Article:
From the 6th to the 17th of November 2017, ASEED will focus its attention on Bonn. During two weeks, the German city will welcome the COP23 and the most influential people of the planet, including lobbyists of big industries and companies whose task is to improve their business and to secure economic growth at the expense of the environment. Precisely to discuss about climate change, kind of ironic right?
All eyes are on Bonn (COP23)
From the 6th to the 17th of November 2017, ASEED will focus its attention on Bonn. During two weeks, the German city will welcome the COP23 and the most influential people of the planet, including lobbyists of big industries and companies whose task is to improve their business and to secure economic growth at the expense of the environment. Precisely to discuss about climate change, kind of ironic right ?
However, the discussions about agriculture may again be marginalized as they were during the COP21 in Paris and the COP22 in Marrakech while the situation is urgent. Around 40% of global GHG emissions occur across the industrial food system (industrial farming, deforestation and land-use change and post production, including transport, cooling and packaging). The heavy increase of meat consumption in the countries of the South (coming closer to the excessive consumption of the countries of the North) led to a great boom of greenhouse gas emissions. In 2013, the livestock farming represents 14,5% of greenhouse connected to human activities. The increase in production of meat also increases the need in water and land.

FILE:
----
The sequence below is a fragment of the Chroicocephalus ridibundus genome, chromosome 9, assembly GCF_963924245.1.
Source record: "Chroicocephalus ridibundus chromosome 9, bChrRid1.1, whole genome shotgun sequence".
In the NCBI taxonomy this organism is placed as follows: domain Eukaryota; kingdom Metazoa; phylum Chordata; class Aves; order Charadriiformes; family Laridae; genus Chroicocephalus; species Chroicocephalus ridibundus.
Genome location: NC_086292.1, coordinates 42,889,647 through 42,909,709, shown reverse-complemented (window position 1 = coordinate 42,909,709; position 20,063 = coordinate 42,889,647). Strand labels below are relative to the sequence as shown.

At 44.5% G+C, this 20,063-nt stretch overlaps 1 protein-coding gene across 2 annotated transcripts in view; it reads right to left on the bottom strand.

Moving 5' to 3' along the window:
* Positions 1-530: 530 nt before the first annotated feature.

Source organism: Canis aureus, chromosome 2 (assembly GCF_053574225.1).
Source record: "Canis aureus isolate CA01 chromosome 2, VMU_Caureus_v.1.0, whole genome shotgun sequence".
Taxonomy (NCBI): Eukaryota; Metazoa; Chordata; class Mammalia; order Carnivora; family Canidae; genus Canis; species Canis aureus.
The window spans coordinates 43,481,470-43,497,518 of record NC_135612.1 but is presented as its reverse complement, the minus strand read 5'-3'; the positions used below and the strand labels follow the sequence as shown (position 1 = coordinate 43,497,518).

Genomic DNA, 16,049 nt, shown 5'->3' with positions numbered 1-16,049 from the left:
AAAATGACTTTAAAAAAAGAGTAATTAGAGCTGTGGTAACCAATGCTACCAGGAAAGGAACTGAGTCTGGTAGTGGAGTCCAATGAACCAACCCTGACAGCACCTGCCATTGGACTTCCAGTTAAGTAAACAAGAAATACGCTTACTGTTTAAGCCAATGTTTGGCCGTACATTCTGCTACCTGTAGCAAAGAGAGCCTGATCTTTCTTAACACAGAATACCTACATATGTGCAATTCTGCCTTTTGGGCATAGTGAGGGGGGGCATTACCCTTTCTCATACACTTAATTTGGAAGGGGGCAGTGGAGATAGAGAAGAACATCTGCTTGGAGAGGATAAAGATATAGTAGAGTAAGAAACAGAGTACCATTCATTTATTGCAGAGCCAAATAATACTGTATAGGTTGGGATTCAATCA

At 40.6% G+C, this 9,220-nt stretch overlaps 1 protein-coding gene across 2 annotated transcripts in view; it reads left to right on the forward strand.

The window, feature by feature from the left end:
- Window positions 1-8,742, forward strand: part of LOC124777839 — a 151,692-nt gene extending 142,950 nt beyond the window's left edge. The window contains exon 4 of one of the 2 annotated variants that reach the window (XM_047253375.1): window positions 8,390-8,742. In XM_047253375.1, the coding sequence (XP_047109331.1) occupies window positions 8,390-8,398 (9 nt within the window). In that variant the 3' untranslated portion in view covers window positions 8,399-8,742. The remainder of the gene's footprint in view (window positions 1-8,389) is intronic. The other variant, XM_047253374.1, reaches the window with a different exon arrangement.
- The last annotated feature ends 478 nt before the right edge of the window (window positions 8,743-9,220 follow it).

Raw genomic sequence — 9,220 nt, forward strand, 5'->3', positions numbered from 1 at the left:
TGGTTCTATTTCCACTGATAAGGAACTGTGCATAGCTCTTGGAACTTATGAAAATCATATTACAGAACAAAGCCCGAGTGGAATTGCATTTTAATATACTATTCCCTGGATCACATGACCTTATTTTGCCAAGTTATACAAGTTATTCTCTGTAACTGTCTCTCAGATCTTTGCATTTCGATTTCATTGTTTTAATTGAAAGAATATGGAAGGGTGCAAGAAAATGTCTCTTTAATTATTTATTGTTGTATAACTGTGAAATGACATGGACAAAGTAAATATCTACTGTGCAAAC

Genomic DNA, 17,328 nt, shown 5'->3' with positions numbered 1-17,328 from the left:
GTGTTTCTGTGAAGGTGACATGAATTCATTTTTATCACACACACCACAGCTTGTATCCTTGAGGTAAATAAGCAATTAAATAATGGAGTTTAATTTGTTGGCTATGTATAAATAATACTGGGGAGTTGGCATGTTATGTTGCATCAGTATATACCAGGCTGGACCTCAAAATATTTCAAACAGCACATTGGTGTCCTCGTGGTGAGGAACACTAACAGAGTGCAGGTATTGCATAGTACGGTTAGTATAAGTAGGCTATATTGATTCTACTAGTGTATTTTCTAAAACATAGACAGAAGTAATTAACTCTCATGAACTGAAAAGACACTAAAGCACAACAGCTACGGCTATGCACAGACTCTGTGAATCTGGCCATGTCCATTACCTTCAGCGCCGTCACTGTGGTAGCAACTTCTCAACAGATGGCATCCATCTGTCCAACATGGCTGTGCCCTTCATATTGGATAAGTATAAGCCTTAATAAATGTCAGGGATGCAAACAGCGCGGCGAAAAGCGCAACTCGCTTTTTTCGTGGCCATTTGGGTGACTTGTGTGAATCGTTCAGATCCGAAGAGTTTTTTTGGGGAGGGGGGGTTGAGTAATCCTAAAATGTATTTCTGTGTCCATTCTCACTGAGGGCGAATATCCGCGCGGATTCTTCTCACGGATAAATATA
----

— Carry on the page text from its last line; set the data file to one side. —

Paris agreement presented as succesful (COP21)
Unlike the COP15 in Copenhagen which cam across as a failure for the vast majority, the Paris agreement was presented as the agreement that was going to save the world from disaster. In the medias, we saw pictures of politicians celebrating, many titles of mainstream press articles describing the agreement as “revolutionary” or “historical”. There were also a lot of comments from experts acknowledging the efforts that have been made to keep global warming under the line of 2 degrees.
In reality, these statements are questionable. We can underline that this treaty is not legally binding, it means for example that there is no penalty planned for a State which would not want to implement the treaty even after its ratification. And anyway, the U.S., one of the biggest polluter, has started a procedure to leave the agreement
And the most importantly, there is nothing in the final agreement about the matter of agriculture. The world “agriculture” does not even appears in the text !
What has been discussed in Paris about agriculture